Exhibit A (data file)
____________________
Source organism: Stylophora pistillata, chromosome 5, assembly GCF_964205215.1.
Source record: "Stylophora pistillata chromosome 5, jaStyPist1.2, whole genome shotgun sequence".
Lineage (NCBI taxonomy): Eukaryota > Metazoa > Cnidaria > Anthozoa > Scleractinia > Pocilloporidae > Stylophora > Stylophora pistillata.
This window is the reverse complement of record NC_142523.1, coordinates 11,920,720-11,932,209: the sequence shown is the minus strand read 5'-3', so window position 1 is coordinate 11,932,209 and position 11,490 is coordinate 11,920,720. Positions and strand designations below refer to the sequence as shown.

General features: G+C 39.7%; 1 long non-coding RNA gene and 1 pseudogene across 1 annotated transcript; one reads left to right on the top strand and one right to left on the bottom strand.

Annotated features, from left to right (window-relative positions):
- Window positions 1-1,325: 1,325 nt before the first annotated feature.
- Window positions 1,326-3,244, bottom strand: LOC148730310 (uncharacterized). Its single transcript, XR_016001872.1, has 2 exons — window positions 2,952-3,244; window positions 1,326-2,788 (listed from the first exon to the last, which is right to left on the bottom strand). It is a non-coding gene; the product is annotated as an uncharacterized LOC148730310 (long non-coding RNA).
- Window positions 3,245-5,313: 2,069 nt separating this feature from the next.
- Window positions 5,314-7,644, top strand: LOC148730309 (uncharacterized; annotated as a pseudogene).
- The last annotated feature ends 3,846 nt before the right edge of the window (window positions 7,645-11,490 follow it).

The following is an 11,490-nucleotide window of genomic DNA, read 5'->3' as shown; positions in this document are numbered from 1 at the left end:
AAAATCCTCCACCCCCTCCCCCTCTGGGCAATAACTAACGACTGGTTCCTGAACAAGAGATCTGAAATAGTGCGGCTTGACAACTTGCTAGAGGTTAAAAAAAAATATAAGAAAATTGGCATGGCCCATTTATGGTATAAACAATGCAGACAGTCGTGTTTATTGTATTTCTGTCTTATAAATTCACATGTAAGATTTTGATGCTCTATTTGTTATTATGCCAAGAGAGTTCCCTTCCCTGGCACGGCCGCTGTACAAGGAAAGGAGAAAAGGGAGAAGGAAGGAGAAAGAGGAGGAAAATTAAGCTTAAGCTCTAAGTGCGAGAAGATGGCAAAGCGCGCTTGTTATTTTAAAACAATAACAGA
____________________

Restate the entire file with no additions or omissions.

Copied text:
Source organism: Stylophora pistillata, chromosome 5, assembly GCF_964205215.1.
Source record: "Stylophora pistillata chromosome 5, jaStyPist1.2, whole genome shotgun sequence".
Lineage (NCBI taxonomy): Eukaryota > Metazoa > Cnidaria > Anthozoa > Scleractinia > Pocilloporidae > Stylophora > Stylophora pistillata.
This window is the reverse complement of record NC_142523.1, coordinates 11,920,720-11,932,209: the sequence shown is the minus strand read 5'-3', so window position 1 is coordinate 11,932,209 and position 11,490 is coordinate 11,920,720. Positions and strand designations below refer to the sequence as shown.

General features: G+C 39.7%; 1 long non-coding RNA gene and 1 pseudogene across 1 annotated transcript; one reads left to right on the top strand and one right to left on the bottom strand.

Annotated features, from left to right (window-relative positions):
- Window positions 1-1,325: 1,325 nt before the first annotated feature.
- Window positions 1,326-3,244, bottom strand: LOC148730310 (uncharacterized). Its single transcript, XR_016001872.1, has 2 exons — window positions 2,952-3,244; window positions 1,326-2,788 (listed from the first exon to the last, which is right to left on the bottom strand). It is a non-coding gene; the product is annotated as an uncharacterized LOC148730310 (long non-coding RNA).
- Window positions 3,245-5,313: 2,069 nt separating this feature from the next.
- Window positions 5,314-7,644, top strand: LOC148730309 (uncharacterized; annotated as a pseudogene).
- The last annotated feature ends 3,846 nt before the right edge of the window (window positions 7,645-11,490 follow it).

The following is an 11,490-nucleotide window of genomic DNA, read 5'->3' as shown; positions in this document are numbered from 1 at the left end:
AAAATCCTCCACCCCCTCCCCCTCTGGGCAATAACTAACGACTGGTTCCTGAACAAGAGATCTGAAATAGTGCGGCTTGACAACTTGCTAGAGGTTAAAAAAAAATATAAGAAAATTGGCATGGCCCATTTATGGTATAAACAATGCAGACAGTCGTGTTTATTGTATTTCTGTCTTATAAATTCACATGTAAGATTTTGATGCTCTATTTGTTATTATGCCAAGAGAGTTCCCTTCCCTGGCACGGCCGCTGTACAAGGAAAGGAGAAAAGGGAGAAGGAAGGAGAAAGAGGAGGAAAATTAAGCTTAAGCTCTAAGTGCGAGAAGATGGCAAAGCGCGCTTGTTATTTTAAAACAATAACAGA